To create and manipulate non-classical states of light for quantum information protocols, a strong, nonlinear interaction at the single-photon level is required. One approach to the generation of suitable interactions is to couple photons to atoms, as in the strong coupling regime of cavity quantum electrodynamic systems. In these systems, however, the quantum state of the light is only indirectly controlled by manipulating the atoms. A direct photon-photon interaction occurs in so-called Kerr media, which typically induce only weak nonlinearity at the cost of significant loss. So far, it has not been possible to reach the single-photon Kerr regime, in which the interaction strength between individual photons exceeds the loss rate. Here, using a three-dimensional circuit quantum electrodynamic architecture, we engineer an artificial Kerr medium that enters this regime and allows the observation of new quantum effects. We realize a gedanken experiment in which the collapse and revival of a coherent state can be observed. This time evolution is a consequence of the quantization of the light field in the cavity and the nonlinear interaction between individual photons. During the evolution, non-classical superpositions of coherent states (that is, multi-component 'Schrödinger cat' states) are formed. We visualize this evolution by measuring the Husimi Q function and confirm the non-classical properties of these transient states by cavity state tomography. The ability to create and manipulate superpositions of coherent states in such a high-quality-factor photon mode opens perspectives for combining the physics of continuous variables with superconducting circuits. The single-photon Kerr effect could be used in quantum non-demolition measurement of photons, single-photon generation, autonomous quantum feedback schemes and quantum logic operations.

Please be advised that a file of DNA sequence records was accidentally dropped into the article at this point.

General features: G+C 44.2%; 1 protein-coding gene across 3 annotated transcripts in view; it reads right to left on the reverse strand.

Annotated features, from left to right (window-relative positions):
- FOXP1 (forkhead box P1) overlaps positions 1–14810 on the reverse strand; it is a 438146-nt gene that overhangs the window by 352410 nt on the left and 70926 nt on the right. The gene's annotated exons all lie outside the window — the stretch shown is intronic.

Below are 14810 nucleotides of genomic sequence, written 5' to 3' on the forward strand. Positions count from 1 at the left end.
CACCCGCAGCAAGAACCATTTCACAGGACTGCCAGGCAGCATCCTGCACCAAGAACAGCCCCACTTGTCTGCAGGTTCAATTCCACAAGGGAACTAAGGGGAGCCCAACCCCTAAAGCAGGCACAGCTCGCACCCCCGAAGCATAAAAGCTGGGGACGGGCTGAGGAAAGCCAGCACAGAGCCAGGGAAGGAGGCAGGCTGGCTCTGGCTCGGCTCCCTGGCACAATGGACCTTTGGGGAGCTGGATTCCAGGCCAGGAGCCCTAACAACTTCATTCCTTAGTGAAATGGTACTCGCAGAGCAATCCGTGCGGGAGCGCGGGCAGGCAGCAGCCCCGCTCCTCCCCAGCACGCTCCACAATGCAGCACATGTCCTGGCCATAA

## Deterministic protocol for mapping a qubit to coherent state superpositions in a cavity

PHYSICAL REVIEW A **87** (2013) ARTN 042315

## Black-box superconducting circuit quantization.

Physical review letters **108** (2012) 240502-

We present a semiclassical method for determining the effective low-energy quantum Hamiltonian of weakly anharmonic superconducting circuits containing mesoscopic Josephson junctions coupled to electromagnetic environments made of an arbitrary combination of distributed and lumped elements. A convenient basis, capturing the multimode physics, is given by the quantized eigenmodes of the linearized circuit and is fully determined by a classical linear response function. The method is used to calculate numerically the low-energy spectrum of a 3D transmon system, and quantitative agreement with measurements is found.